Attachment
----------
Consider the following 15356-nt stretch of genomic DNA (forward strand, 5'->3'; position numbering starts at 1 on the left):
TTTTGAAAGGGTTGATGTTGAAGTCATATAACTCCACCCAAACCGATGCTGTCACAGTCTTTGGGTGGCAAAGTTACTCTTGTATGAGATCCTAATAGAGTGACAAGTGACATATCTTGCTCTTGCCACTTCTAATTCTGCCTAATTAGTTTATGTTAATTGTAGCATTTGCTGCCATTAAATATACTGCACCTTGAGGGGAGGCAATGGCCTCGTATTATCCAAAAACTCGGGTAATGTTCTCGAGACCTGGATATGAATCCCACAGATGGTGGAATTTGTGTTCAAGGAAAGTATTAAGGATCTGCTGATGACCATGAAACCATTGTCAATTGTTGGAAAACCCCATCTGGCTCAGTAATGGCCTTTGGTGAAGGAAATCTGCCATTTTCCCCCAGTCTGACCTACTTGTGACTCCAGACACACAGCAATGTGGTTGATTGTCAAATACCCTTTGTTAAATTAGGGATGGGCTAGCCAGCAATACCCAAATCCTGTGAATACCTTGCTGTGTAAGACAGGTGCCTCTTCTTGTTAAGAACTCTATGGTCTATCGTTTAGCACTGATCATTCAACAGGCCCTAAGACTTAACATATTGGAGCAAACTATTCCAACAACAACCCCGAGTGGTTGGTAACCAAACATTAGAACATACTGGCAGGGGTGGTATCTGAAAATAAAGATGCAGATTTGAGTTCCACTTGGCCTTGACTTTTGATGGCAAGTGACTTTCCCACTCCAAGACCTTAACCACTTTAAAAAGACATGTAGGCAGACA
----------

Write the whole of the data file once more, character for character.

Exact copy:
Consider the following 15356-nt stretch of genomic DNA (forward strand, 5'->3'; position numbering starts at 1 on the left):
TTTTGAAAGGGTTGATGTTGAAGTCATATAACTCCACCCAAACCGATGCTGTCACAGTCTTTGGGTGGCAAAGTTACTCTTGTATGAGATCCTAATAGAGTGACAAGTGACATATCTTGCTCTTGCCACTTCTAATTCTGCCTAATTAGTTTATGTTAATTGTAGCATTTGCTGCCATTAAATATACTGCACCTTGAGGGGAGGCAATGGCCTCGTATTATCCAAAAACTCGGGTAATGTTCTCGAGACCTGGATATGAATCCCACAGATGGTGGAATTTGTGTTCAAGGAAAGTATTAAGGATCTGCTGATGACCATGAAACCATTGTCAATTGTTGGAAAACCCCATCTGGCTCAGTAATGGCCTTTGGTGAAGGAAATCTGCCATTTTCCCCCAGTCTGACCTACTTGTGACTCCAGACACACAGCAATGTGGTTGATTGTCAAATACCCTTTGTTAAATTAGGGATGGGCTAGCCAGCAATACCCAAATCCTGTGAATACCTTGCTGTGTAAGACAGGTGCCTCTTCTTGTTAAGAACTCTATGGTCTATCGTTTAGCACTGATCATTCAACAGGCCCTAAGACTTAACATATTGGAGCAAACTATTCCAACAACAACCCCGAGTGGTTGGTAACCAAACATTAGAACATACTGGCAGGGGTGGTATCTGAAAATAAAGATGCAGATTTGAGTTCCACTTGGCCTTGACTTTTGATGGCAAGTGACTTTCCCACTCCAAGACCTTAACCACTTTAAAAAGACATGTAGGCAGACA